No, the County should not be in the position of hiring lobbyists to influence tax rate policy. With redistricting, McHenry County will soon have four Representatives and three Senators who will represent portions of McHenry County in Springfield. These Springfield leaders should be hearing from County Board members directly rather than from hired lobbyists on tax policy. However, since Cook County and Chicago always take a disproportionate share of the state’s tax revenue, there are times when McHenry County does need lobbyists working on its behalf. I favor the county’s use of lobbyists to go to Springfield and Washington, DC to fight for the return of our state and federal tax dollars to McHenry County. The County Board has the ability to direct the lobbyists and they should not have sent a lobbyist to Springfield to influence tax rate policy at the expense of the county’s citizen’s pocketbook.

The County Board is working this year to not collect the inflationary tax levy increase allowed under state law. Will you agree to support a freeze to the county’s levy again next year? Explain.

Yes. The tax bill in a declining economy should not be increased. County Board members have to make some tough choices, but first and foremost they must be sensitive to how financially difficult it is for the residents who live here right now.

Given the obstacles a local couple have had with turning their vineyard into a winery, how business friendly would you say the County Board and county ordinances are? What changes would you seek if elected?

The County is not very business friendly. The county’s planning authority is used to stifle the creation of jobs and growth in our local economy. The winery was held up because the zoning ordinance was not designed for the modern day use of a winery. The County Board reviewed the ordinance language for months while the business owner was forced to wait it out. Another example of the county’s anti business activity can be found in the zoning ordinance under “home occupations”. The County has made most new home occupations illegal. First, a start-up/home business is prohibited from having more than one outside employee. Second, the home business must take place entirely within the dwelling part of the home. No outbuildings or even a part of the residence with a separate entrance can be used in the business. We have to change this anti-business policy. I will use my background in law and zoning to spearhead revisions to the County Zoning Ordinances that hinder new businesses.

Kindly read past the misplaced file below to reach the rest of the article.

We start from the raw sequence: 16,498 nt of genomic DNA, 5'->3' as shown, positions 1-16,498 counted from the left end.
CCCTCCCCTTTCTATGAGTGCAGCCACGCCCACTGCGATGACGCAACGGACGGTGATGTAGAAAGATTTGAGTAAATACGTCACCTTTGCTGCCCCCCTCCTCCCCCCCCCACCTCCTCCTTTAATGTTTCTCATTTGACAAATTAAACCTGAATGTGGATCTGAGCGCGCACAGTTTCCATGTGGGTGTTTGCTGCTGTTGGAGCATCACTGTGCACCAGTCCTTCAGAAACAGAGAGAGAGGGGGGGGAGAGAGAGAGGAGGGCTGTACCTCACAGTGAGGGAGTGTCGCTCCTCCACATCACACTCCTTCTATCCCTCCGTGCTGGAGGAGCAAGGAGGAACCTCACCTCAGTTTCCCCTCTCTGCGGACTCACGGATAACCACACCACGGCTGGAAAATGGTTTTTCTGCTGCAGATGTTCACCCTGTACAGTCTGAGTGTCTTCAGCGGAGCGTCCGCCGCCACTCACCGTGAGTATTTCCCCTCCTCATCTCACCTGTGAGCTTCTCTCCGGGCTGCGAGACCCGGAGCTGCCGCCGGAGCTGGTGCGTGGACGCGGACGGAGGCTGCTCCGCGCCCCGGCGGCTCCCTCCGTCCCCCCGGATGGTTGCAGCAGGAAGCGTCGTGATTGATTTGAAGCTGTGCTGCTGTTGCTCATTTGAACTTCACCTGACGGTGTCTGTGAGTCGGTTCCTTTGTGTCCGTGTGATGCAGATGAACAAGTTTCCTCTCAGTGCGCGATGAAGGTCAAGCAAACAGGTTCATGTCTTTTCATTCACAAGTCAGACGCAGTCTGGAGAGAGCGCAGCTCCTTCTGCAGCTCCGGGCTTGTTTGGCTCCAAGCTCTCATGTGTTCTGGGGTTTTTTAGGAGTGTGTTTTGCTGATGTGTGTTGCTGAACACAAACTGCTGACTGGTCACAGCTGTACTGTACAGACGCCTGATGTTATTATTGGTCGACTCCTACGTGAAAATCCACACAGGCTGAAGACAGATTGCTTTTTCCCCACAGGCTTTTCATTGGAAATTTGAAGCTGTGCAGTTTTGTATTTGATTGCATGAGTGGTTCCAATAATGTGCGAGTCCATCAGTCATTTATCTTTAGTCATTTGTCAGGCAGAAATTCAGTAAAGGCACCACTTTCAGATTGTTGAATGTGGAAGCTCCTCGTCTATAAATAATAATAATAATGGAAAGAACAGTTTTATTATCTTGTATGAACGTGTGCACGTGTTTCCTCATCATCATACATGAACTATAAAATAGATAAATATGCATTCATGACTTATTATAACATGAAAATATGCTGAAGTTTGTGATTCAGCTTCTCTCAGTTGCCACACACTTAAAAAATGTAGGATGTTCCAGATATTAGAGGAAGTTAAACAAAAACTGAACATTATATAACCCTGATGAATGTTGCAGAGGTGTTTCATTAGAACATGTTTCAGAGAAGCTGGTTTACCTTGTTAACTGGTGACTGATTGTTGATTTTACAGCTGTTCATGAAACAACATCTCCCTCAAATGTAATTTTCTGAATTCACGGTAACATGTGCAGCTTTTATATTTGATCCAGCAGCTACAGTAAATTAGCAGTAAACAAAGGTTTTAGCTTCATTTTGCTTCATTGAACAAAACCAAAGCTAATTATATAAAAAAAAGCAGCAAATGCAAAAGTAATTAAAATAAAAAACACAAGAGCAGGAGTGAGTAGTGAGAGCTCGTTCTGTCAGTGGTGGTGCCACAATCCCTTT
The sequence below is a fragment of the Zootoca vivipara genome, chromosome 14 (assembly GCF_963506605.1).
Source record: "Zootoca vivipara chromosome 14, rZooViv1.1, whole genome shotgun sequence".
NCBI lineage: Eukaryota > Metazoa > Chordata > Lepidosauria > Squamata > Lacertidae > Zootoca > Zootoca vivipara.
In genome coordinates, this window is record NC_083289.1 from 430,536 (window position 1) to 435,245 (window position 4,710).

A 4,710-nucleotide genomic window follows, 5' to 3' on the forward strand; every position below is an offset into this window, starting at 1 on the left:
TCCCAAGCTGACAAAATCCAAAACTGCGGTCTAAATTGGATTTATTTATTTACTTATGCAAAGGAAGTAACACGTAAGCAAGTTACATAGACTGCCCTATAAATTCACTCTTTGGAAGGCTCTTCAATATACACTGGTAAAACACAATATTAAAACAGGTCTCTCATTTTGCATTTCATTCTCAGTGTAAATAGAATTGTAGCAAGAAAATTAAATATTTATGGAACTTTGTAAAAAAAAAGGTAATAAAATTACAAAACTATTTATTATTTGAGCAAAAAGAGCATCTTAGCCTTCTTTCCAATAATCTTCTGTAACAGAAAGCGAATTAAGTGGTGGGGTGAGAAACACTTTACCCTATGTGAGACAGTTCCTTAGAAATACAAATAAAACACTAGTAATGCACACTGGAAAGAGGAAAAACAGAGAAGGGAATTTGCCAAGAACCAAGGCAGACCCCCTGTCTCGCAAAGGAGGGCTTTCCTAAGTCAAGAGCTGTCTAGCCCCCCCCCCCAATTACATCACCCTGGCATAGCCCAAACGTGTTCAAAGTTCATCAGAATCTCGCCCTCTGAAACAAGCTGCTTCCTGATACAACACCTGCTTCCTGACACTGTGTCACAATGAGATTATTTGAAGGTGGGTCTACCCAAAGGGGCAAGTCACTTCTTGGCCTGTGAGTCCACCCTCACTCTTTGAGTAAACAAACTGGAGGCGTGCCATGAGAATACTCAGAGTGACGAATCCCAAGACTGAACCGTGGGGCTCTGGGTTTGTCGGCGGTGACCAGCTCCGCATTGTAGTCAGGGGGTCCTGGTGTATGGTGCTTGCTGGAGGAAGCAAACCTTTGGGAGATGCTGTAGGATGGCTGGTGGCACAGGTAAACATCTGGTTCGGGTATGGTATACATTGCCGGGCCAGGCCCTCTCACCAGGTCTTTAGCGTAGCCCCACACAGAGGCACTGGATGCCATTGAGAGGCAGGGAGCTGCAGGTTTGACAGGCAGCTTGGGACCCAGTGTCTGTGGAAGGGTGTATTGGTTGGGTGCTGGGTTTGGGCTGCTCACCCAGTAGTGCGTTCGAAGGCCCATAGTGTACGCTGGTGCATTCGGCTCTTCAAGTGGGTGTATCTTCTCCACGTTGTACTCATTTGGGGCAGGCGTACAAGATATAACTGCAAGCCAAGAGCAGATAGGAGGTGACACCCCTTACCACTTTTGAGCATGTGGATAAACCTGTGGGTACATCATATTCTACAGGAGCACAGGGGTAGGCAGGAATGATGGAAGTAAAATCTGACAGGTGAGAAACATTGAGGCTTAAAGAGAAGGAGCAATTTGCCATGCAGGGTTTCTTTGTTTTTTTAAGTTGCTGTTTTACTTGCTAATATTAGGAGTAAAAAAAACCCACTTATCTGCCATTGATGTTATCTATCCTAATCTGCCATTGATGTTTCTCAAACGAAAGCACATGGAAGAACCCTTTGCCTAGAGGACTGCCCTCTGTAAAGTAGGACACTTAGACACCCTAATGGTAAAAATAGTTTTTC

Outside of jobs and the economy, what is the biggest challenge facing voters in your district and how would you address it?

The County Board’s 2011 decision to increase taxes at the same time property values decreased guaranteed that each homeowner paid a larger percentage of their home value to the government on this year’s tax bill. Only intense public pressure during an election year caused the Board to reconsider the decision to tax the maximum allowable amount for 2013. In 2007, most homeowners paid two percent of the value of their home for property taxes. Since home values have dropped significantly and taxes increased, each homeowner is now paying between 3 - 4% of their property value in taxes each year. To put this into perspective, the average homeowner with a thirty- year mortgage will ultimately pay more money to their local government in real estate taxes than for the principle on their own mortgage loan.

The article feed could not be loaded at this time.